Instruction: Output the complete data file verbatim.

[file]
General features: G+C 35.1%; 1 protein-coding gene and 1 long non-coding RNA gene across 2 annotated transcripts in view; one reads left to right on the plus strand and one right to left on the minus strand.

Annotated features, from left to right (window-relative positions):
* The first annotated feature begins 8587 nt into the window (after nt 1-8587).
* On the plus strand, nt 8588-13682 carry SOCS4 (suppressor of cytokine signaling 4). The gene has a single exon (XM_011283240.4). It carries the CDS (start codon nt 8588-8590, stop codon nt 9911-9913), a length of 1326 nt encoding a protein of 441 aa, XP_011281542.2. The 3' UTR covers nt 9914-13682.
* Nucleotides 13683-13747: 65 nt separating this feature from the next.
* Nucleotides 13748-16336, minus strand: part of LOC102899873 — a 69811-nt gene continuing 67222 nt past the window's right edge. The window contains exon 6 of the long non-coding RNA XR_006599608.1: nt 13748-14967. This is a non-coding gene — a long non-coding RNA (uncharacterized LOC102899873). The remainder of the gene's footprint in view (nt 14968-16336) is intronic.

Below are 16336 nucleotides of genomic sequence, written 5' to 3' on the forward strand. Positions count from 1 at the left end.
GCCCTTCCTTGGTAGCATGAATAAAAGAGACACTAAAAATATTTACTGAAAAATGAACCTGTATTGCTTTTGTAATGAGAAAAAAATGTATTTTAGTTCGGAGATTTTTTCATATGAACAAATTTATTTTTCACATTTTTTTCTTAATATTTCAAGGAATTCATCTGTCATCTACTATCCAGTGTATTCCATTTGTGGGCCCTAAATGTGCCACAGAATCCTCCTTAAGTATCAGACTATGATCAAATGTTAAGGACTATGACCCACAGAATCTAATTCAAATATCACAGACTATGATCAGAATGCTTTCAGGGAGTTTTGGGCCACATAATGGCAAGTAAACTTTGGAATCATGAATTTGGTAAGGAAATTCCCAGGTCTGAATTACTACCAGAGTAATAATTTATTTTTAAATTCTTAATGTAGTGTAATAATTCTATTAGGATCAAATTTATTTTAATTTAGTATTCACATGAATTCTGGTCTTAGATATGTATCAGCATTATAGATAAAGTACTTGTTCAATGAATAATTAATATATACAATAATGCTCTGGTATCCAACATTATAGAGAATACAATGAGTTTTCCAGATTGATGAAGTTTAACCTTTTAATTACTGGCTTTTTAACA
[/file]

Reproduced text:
General features: G+C 35.1%; 1 protein-coding gene and 1 long non-coding RNA gene across 2 annotated transcripts in view; one reads left to right on the plus strand and one right to left on the minus strand.

Annotated features, from left to right (window-relative positions):
* The first annotated feature begins 8587 nt into the window (after nt 1-8587).
* On the plus strand, nt 8588-13682 carry SOCS4 (suppressor of cytokine signaling 4). The gene has a single exon (XM_011283240.4). It carries the CDS (start codon nt 8588-8590, stop codon nt 9911-9913), a length of 1326 nt encoding a protein of 441 aa, XP_011281542.2. The 3' UTR covers nt 9914-13682.
* Nucleotides 13683-13747: 65 nt separating this feature from the next.
* Nucleotides 13748-16336, minus strand: part of LOC102899873 — a 69811-nt gene continuing 67222 nt past the window's right edge. The window contains exon 6 of the long non-coding RNA XR_006599608.1: nt 13748-14967. This is a non-coding gene — a long non-coding RNA (uncharacterized LOC102899873). The remainder of the gene's footprint in view (nt 14968-16336) is intronic.

Below are 16336 nucleotides of genomic sequence, written 5' to 3' on the forward strand. Positions count from 1 at the left end.
GCCCTTCCTTGGTAGCATGAATAAAAGAGACACTAAAAATATTTACTGAAAAATGAACCTGTATTGCTTTTGTAATGAGAAAAAAATGTATTTTAGTTCGGAGATTTTTTCATATGAACAAATTTATTTTTCACATTTTTTTCTTAATATTTCAAGGAATTCATCTGTCATCTACTATCCAGTGTATTCCATTTGTGGGCCCTAAATGTGCCACAGAATCCTCCTTAAGTATCAGACTATGATCAAATGTTAAGGACTATGACCCACAGAATCTAATTCAAATATCACAGACTATGATCAGAATGCTTTCAGGGAGTTTTGGGCCACATAATGGCAAGTAAACTTTGGAATCATGAATTTGGTAAGGAAATTCCCAGGTCTGAATTACTACCAGAGTAATAATTTATTTTTAAATTCTTAATGTAGTGTAATAATTCTATTAGGATCAAATTTATTTTAATTTAGTATTCACATGAATTCTGGTCTTAGATATGTATCAGCATTATAGATAAAGTACTTGTTCAATGAATAATTAATATATACAATAATGCTCTGGTATCCAACATTATAGAGAATACAATGAGTTTTCCAGATTGATGAAGTTTAACCTTTTAATTACTGGCTTTTTAACA